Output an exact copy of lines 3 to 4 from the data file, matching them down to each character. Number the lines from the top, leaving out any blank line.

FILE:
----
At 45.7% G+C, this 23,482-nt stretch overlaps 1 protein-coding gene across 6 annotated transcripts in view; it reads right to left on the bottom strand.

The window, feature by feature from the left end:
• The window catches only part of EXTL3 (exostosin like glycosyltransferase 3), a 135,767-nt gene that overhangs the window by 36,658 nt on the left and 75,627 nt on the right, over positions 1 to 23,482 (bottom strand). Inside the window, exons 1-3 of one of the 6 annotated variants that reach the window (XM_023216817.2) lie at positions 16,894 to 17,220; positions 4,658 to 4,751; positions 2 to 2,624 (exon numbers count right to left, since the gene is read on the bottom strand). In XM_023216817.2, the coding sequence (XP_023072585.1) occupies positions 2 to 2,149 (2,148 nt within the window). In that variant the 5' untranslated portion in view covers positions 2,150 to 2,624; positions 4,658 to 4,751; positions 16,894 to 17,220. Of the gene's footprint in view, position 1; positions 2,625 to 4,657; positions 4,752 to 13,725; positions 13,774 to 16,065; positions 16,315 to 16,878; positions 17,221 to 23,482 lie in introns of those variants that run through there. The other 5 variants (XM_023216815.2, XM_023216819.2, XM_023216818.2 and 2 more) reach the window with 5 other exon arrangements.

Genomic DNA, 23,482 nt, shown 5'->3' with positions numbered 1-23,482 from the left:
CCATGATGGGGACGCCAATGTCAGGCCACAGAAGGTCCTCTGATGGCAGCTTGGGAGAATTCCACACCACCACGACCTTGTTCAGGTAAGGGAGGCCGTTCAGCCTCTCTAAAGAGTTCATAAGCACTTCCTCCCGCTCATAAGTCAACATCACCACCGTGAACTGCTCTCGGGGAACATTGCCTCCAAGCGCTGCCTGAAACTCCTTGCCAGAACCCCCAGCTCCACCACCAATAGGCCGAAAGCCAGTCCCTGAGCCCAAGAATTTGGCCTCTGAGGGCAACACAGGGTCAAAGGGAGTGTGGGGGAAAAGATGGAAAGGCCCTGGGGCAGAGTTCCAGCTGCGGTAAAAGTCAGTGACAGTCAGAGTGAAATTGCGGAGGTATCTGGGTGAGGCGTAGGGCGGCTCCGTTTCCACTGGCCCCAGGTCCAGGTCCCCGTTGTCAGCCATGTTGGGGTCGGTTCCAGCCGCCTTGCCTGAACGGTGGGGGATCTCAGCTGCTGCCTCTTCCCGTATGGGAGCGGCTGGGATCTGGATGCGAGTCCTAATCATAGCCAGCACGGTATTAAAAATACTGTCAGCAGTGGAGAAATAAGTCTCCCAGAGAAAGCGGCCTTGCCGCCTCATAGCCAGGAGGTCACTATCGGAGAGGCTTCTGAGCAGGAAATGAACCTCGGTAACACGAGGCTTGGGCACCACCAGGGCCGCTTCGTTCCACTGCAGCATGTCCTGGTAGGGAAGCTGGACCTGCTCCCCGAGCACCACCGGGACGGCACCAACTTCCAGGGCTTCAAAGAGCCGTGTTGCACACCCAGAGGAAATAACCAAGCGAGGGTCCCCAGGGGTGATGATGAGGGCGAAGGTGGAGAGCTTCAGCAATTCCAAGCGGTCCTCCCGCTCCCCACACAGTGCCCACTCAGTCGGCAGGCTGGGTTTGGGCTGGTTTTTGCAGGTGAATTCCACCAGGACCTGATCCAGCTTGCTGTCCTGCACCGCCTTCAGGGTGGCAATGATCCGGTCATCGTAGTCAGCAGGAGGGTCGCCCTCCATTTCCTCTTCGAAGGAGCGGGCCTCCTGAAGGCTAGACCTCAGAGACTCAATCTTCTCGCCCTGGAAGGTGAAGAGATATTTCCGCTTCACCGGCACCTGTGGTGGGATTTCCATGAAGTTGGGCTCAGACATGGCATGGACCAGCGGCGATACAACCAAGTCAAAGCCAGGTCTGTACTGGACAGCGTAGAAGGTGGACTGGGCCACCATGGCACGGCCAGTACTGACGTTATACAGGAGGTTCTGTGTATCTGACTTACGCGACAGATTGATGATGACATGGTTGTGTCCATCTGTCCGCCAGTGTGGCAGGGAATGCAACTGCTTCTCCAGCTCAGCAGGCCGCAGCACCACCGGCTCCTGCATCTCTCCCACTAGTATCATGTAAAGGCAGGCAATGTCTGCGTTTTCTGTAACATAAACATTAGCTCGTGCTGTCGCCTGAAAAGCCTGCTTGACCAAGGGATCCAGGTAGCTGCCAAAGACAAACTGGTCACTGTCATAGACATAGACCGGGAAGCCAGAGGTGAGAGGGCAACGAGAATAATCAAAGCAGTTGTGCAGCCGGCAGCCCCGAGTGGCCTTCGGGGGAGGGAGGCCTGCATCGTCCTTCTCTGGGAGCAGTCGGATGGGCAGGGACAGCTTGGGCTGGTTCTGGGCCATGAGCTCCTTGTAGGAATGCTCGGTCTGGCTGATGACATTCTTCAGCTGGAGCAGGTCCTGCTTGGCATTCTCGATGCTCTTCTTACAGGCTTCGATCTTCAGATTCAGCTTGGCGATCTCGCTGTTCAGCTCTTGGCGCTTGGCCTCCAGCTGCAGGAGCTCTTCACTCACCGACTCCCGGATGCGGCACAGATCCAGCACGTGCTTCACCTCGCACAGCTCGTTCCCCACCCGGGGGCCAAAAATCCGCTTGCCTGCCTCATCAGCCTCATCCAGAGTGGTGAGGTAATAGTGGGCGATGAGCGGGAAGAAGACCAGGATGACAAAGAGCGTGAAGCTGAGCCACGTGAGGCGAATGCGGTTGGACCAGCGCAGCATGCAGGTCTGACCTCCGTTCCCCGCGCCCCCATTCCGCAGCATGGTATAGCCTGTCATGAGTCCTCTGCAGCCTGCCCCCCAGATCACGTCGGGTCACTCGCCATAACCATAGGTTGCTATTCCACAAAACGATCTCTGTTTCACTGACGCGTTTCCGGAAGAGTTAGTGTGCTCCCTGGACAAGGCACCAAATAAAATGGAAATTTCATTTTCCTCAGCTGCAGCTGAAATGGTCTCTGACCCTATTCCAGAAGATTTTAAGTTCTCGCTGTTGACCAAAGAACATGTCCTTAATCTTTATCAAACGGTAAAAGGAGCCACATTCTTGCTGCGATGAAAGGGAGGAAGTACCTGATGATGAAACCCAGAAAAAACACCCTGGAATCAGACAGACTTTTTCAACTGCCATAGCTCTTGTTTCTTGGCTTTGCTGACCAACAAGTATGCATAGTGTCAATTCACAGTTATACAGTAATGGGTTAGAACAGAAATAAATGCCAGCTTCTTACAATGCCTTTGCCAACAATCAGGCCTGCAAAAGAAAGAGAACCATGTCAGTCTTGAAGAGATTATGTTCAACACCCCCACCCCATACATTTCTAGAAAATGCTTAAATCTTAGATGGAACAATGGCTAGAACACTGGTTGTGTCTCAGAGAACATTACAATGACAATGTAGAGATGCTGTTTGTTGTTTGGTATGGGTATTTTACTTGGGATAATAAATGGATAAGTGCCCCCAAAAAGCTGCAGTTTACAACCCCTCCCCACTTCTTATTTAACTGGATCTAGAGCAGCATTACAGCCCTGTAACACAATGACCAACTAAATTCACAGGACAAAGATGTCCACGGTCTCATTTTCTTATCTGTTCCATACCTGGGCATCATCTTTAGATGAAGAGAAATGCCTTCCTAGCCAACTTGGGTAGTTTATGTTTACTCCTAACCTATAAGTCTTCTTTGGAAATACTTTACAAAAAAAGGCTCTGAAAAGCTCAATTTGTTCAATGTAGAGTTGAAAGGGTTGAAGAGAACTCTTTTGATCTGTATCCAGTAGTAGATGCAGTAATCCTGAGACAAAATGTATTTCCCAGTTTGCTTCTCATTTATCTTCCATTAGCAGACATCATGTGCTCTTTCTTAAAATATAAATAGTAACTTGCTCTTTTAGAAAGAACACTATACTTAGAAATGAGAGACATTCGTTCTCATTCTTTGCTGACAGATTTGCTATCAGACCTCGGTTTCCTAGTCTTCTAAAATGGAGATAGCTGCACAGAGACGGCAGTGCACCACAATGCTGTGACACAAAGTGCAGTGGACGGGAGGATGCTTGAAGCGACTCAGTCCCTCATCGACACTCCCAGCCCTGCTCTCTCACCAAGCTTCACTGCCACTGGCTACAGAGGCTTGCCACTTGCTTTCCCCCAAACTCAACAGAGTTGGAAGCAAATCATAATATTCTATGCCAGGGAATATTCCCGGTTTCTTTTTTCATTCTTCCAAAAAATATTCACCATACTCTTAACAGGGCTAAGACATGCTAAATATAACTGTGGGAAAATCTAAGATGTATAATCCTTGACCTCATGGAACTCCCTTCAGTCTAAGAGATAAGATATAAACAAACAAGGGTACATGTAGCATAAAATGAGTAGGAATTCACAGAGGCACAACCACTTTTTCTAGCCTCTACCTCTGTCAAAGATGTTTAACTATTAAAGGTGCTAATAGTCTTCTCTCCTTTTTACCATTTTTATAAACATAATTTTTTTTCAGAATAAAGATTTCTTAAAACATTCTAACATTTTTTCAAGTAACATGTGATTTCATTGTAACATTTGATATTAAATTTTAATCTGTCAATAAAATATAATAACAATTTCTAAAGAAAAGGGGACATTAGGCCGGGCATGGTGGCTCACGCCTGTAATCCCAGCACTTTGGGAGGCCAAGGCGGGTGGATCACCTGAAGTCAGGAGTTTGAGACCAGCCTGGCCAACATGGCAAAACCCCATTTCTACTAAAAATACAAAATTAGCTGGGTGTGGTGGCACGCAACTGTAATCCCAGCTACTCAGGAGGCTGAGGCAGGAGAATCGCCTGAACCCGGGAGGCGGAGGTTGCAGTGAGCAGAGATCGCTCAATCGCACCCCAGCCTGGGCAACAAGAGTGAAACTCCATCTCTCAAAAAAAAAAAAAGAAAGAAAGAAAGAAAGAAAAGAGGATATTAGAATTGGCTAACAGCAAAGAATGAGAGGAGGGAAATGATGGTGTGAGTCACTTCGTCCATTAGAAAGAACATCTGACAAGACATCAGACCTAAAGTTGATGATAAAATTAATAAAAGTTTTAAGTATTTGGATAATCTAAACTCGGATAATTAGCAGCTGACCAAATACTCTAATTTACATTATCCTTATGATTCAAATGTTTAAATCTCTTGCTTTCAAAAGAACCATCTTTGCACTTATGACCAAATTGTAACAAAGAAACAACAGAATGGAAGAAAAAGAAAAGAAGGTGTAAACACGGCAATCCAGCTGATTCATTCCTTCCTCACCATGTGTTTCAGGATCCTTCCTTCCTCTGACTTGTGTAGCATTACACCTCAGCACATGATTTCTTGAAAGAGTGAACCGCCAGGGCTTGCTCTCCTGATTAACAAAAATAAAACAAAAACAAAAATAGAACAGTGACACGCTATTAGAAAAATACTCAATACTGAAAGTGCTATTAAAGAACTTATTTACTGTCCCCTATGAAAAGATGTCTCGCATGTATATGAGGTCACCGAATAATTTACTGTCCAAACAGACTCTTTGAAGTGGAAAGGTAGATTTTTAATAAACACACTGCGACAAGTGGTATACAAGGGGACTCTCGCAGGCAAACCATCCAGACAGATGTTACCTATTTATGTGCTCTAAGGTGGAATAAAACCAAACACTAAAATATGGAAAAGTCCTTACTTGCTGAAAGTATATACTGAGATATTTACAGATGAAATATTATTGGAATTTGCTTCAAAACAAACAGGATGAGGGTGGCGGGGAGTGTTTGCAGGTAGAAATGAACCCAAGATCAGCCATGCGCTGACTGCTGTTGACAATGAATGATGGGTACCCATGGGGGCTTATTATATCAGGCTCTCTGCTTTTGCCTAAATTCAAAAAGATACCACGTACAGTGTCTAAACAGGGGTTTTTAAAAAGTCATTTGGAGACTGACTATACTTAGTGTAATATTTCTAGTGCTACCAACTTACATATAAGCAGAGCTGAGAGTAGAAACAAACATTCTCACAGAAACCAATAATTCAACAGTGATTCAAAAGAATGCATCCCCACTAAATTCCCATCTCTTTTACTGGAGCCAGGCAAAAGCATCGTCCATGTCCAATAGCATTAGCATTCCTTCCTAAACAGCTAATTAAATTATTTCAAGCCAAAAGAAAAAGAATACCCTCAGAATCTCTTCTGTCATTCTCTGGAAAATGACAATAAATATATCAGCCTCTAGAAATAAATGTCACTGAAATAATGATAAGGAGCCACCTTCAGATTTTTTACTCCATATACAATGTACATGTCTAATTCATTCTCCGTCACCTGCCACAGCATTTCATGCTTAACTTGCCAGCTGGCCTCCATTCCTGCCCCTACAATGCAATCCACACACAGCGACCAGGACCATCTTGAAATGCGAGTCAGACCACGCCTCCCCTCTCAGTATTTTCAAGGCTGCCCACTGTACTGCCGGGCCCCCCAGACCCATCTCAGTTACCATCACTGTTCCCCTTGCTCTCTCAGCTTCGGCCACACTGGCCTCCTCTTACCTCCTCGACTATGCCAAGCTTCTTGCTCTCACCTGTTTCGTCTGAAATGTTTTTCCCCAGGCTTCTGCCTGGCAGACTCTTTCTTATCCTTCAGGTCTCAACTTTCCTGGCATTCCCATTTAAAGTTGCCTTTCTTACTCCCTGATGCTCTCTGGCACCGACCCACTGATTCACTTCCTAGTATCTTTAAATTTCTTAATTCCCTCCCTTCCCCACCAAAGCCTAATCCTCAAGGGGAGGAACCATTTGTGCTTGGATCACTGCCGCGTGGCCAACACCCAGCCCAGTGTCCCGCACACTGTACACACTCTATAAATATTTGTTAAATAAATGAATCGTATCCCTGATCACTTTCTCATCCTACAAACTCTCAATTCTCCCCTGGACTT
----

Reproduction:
• The window catches only part of EXTL3 (exostosin like glycosyltransferase 3), a 135,767-nt gene that overhangs the window by 36,658 nt on the left and 75,627 nt on the right, over positions 1 to 23,482 (bottom strand). Inside the window, exons 1-3 of one of the 6 annotated variants that reach the window (XM_023216817.2) lie at positions 16,894 to 17,220; positions 4,658 to 4,751; positions 2 to 2,624 (exon numbers count right to left, since the gene is read on the bottom strand). In XM_023216817.2, the coding sequence (XP_023072585.1) occupies positions 2 to 2,149 (2,148 nt within the window). In that variant the 5' untranslated portion in view covers positions 2,150 to 2,624; positions 4,658 to 4,751; positions 16,894 to 17,220. Of the gene's footprint in view, position 1; positions 2,625 to 4,657; positions 4,752 to 13,725; positions 13,774 to 16,065; positions 16,315 to 16,878; positions 17,221 to 23,482 lie in introns of those variants that run through there. The other 5 variants (XM_023216815.2, XM_023216819.2, XM_023216818.2 and 2 more) reach the window with 5 other exon arrangements.

Genomic DNA, 23,482 nt, shown 5'->3' with positions numbered 1-23,482 from the left: